Hauerwas Goes to the Movies (Week 4)

This post is part of a series on teaching religion in film using the work of Stanley Hauerwas. For helpful background, please see the posts from Week 1Week 2, and Week 3!

Students arrived in class this week having read Chapter 3 in Hauerwas’s A Community of Character. Entitled “The Moral Authority of Scripture: The Politics and Ethics of Remembering,” this chapter’s focus is on uses and misuses of biblical texts in contemporary moral decision making. To be fair, Hauerwas would likely take issue with how I just framed the matter, as he argues in this chapter that talk of how to “use” biblical texts in Christian ethics is to fundamentally misunderstand their purpose. “For to put it in that way,” he contends, “assumes that we must first clarify the meaning of the background … and only then can we ask its moral significance” (55).

At the start of class we spent a significant portion of time noting some of the difficulties inherent in the “moral handbook” approach to biblical texts, which Hauerwas argues (rightly, in my view) is always arbitrary and selective. That is to say that persons who claim to be doing “what the Bible says” are always picking and choosing what portions of the Bible they are willing to claim as authoritative for their own lives. A good (albeit overused) example is homosexual relationships, which would seem to be explicitly condemned in Leviticus. Some cite this prohibition as evidence that homosexuality is morally wrong, and universally so. Yet the code in Leviticus condemns a host of behaviors that might be considered (at best) morally neutral by the same group: wearing clothing of mixed fabrics, tattoos, having disheveled hair, etc.

Hauerwas reframes the matter by emphasizing the role of the community that reads these texts as scripture. For this community the texts are not revealed morality but revealed reality. The relationship is a cyclical one, for the community that is formed by these texts is the same community that gave rise to them in the first place. This is to say that the canon of Christian scripture is a product of the community’s ongoing process of reflection and self-definition. Below is a word cloud (generated from student essays on this chapter) in which these themes emerge clearly.Screen Shot 2016-02-01 at 1.52.24 PM

Our film for this week was Finding Neverland (2004), which is loosely based on the story of the playwright J. M. Barrie’s creation of his magnum opus, Peter Pan. In this film Barrie fosters a close relationship with a recently-widowed mother (Sylvia) and her four boys (Jack, George, Michael, and Peter). His experiences with this family inspire him to write his hit play, and the process of writing this play in turn affects his relationship with them and the others in his life. It is this cyclical relationship that drew me to Finding Neverland as a fitting illustration for what Hauerwas is getting at in Chapter 3.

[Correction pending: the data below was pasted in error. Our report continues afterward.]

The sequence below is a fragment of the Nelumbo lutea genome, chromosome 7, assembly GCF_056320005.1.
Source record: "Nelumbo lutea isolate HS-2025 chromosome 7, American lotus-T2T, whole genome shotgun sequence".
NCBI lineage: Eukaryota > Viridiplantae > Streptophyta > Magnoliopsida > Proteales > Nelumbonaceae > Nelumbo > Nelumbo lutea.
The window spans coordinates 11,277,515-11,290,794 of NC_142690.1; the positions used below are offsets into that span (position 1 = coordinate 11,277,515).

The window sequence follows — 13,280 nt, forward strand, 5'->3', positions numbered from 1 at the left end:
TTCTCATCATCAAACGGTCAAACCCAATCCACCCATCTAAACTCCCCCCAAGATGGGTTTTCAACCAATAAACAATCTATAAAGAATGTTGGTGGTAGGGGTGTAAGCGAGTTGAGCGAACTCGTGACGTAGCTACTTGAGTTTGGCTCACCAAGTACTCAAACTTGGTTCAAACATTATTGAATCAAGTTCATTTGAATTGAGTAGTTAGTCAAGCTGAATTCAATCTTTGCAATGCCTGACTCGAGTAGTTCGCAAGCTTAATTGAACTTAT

One of the most powerful scenes in the film occurs near the end, during the first stage performance of Peter Pan. In preparation for this big night, Barrie requests that the owner of the theater set aside twenty-five seats scattered throughout the room. As the start time draws near, the seats begin filling up with orphans that Barrie had invited to view the play. The scene is quite moving at first, of course. Inviting orphans to a live performance of Peter Pan? What could be cuter? In short: nothing!

But as the play begins, we see that the invitation was in fact quite practical. The orphans are the ones who respond to the play and thereby invite the “regular” theatergoers to experience the story with them, laughing at the subtle humor and waiting alongside them in anticipation of what will happen next. The orphans, in a sense, teach the theatergoers how to “read” the play, and in doing so, beckon them to abandon their adult ways and become like little children again. And it works, but not because of the play itself. It works because of the unique intersection of the play with the community that has ears to hear and eyes to see.

This illustrates well Hauerwas’s point regarding the relationship of biblical text to community. The scripture,” he argues, “functions as an authority for Christians precisely by trying to live, think, and feel faithful to its witness they find they are more nearly able to live faithful to the truth … The moral use of scripture, therefore, lies precisely in its power to help us remember the stores of God for the continual guidance of our community and individual lives” (66).

Stay tuned for more next week!

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